This regional line from Greifswald to Świnoujście, on the island of Usedom is part of a series of proposals for the triangle Hamburg – Berlin – Szczecin. Read first the introduction, on new rail infrastructure north of Berlin.
The island of Usedom was developed since the 19th century for Baltic coastal tourism. It has its own railway, starting at Züssow, a rural junction on the Berlin – Stralsund line. From this rural junction station, the Usedomer Bäderbahn runs to Wolgast. The line crosses a single-track bridge onto the island, and then turns south-east along the Baltic coast, terminating at Świnoujście.
Usedom: map by Alexrk2 under CC3.0 licence…
The proposal is to link an existing freight line east of Greifswald, to the Usedom island railway at Wolgast. That would connect the island to the regional centre of Greifswald (population 54 000), bypassing the junction at Züssow.
The proposed high-speed rail line Neubrandenburg – Stralsund would create a new route from Berlin, joining the Berlin – Stralsund line at Greifswald. In that case, fast trains would no longer pass through Züssow – but even without that line, a Greifswald – Usedom line is a logical project.
HSL Neubrandenburg – Stralsund…
On Usedom, the island railway ends at Świnoujście Centrum. Despite its name, this station is on the outskirts of Świnoujście, a small port at the mouth of the Oder. The town (population 40 000) was formerly German (Swinemünde). Although the Oder forms the post-war boundary between Germany and Poland, the western side of Swinemünde was also transferred to Poland, to keep the river mouth in Polish territory. Until 2008, the Usedom line ended at the border. When Poland joined the Schengen zone, it was extended 1500 m closer to the town centre.
The original railway geography was different. The fastest route from Berlin to Usedom was via Ducherow, south of Züssow. Trains turned east there, running directly to Swinemünde. They then turned north along the coast, terminating opposite Wolgast. There was originally no bridge there, passengers used a ferry.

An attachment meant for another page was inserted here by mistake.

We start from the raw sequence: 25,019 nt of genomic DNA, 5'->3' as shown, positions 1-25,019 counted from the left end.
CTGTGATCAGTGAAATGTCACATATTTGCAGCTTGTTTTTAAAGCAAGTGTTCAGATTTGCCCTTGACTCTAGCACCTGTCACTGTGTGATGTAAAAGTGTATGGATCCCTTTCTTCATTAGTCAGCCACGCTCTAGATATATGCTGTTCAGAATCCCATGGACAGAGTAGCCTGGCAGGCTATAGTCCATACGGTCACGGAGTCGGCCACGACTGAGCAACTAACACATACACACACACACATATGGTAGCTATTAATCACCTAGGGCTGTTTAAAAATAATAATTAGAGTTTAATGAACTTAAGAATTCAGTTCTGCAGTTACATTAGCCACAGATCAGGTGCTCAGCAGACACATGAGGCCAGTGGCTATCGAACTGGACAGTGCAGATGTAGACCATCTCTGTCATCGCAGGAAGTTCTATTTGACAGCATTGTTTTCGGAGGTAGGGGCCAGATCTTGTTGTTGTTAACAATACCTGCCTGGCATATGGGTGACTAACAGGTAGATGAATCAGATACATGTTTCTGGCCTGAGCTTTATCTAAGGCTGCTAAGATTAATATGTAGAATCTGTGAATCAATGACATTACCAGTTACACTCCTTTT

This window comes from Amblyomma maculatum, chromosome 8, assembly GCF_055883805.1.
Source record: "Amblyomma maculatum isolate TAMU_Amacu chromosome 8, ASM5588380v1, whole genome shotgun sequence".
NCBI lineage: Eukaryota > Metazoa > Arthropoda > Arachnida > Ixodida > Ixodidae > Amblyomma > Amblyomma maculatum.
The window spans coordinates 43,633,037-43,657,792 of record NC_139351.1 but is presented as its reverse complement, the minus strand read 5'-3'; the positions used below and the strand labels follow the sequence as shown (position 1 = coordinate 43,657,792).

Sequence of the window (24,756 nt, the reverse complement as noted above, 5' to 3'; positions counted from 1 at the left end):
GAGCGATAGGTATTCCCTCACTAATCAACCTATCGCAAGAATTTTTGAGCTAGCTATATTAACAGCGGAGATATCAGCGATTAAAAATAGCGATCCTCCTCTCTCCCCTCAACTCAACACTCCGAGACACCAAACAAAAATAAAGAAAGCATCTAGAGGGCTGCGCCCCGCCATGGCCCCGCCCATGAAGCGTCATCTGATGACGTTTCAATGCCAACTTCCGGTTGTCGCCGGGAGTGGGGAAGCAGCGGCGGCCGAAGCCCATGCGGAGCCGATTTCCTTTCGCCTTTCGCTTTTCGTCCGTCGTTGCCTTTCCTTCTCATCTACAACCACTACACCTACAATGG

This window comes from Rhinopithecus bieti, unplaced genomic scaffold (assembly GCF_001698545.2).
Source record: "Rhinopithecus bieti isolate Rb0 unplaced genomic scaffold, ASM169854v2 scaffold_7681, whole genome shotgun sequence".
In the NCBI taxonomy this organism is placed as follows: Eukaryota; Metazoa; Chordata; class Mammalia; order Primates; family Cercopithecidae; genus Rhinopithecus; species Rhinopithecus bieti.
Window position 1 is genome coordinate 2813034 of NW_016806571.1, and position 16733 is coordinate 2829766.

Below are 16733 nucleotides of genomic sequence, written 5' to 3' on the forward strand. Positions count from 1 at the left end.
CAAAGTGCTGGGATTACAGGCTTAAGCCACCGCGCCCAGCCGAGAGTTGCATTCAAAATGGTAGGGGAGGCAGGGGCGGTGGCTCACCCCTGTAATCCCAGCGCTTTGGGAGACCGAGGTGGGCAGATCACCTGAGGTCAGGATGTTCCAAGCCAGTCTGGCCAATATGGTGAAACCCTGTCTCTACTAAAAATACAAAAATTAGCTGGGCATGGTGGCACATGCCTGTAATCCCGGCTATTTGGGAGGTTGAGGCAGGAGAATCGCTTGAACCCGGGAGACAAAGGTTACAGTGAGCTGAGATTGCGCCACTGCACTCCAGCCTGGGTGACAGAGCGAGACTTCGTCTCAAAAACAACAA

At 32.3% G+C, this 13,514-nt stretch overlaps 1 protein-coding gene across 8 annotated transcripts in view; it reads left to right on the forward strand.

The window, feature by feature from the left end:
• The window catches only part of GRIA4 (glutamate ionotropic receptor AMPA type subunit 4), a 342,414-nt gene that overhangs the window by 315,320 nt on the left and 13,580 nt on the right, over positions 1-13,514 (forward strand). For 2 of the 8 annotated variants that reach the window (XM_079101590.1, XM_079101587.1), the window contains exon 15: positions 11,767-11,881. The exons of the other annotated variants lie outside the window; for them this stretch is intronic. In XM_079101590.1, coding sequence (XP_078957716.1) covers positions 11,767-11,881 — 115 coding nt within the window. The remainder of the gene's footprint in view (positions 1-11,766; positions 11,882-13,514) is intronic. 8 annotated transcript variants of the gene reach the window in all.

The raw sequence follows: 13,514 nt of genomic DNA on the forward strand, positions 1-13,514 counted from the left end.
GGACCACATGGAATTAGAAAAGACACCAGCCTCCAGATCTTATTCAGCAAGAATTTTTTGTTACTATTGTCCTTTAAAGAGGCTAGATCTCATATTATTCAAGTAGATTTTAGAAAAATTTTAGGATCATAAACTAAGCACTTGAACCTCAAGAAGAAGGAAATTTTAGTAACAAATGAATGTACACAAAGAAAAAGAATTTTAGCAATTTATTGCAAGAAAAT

Railway lines onto Usdeom: map by Maximilian Dörrbecker under CC3.0 licence…
The lines into Świnoujście were cut by the post-war border, and the alignment inside the town was built over. The line from Ducherow and its bridge at Karnin were abandoned. Restoration of a through line Ducherow – Świnoujście – Züssow is not logical, because that route turns back on itself. A through line Greifswald – Świnoujście is far more logical, and requires minimal new infrastructure.
Alignment Greifswald – Świnoujście
The new line would run through a thinly-populated rural region (Amt Lubmin, population density 54 / km2). The freight line east of Greifswald was built in the 1960’s, to serve the Greifswald nuclear power station at Lubmin, one of two nuclear power plants in the GDR. The station was closed in 1990, but the site is still in use for decommissioning, and storage of nuclear waste.
The freight line turns off the main line at Schönwalde, 5 km from Greifswald station. 8 km from the junction, there would be a new station at the village of Kemnitz (population 1100). Just after this station, a new alignment would diverge, turning east.
The new line (15 km) would run at the foot of higher ground, with a maximum elevation of only 25 m. It would have two intermediate halts, at Neu Boltenhagen and at Katzow. These are small villages, and each station would serve only 650 people. (Recreational use in summer is the primary justification for the new line).
The new line would rejoin the existing line Züssow – Wolgast, about 2 km from Wolgast station. The Usedom line has already been substantially upgraded, and since this is an isolated line, the route would not necessarily be electrified. Additional passing places are probably required, for more intensive services. At Wolgast, the only town on the route, the line crosses the Peene channel on a new road/rail bridge.
Road-rail bridge at Wolgast: by RaBoe/Wikipedia under CC3.0 licence…
On the island there is a junction with the 13-km branch to Peenemünde, at Zinnowitz, 40 km from Greifswald via the new line. With a new curve at Trassenheide, that branch could carry a separate service Züssow – Wolgast – Peenemünde.
From Zinnowitz, is it 33 km to Świnoujście. The total length of the Greifswald – Świnoujście route would be 72-73 km. That includes a reversal into Heringsdorf station, so a short section is double-counted. With a new avoiding curve at Ahlbeck, bypassing Heringsdorf station, the line would be 70-71 km long. However, Heringsdorf is the largest of the coastal resort villages, so it may be more logical to serve it.
The present journey time is over two hours by direct trains, longer with a change at Züssow. The new line would shorten the route by about 10%, and with a line speed speed of 150 km/h, trains to Wolgast would run faster. Journey time can certainly be reduced. However, on the island itself there are stops every 2-3 km – comparable to an S-Bahn line. Electrification of the line would allow faster service there – but it is not a precondition for the proposed cutoff line.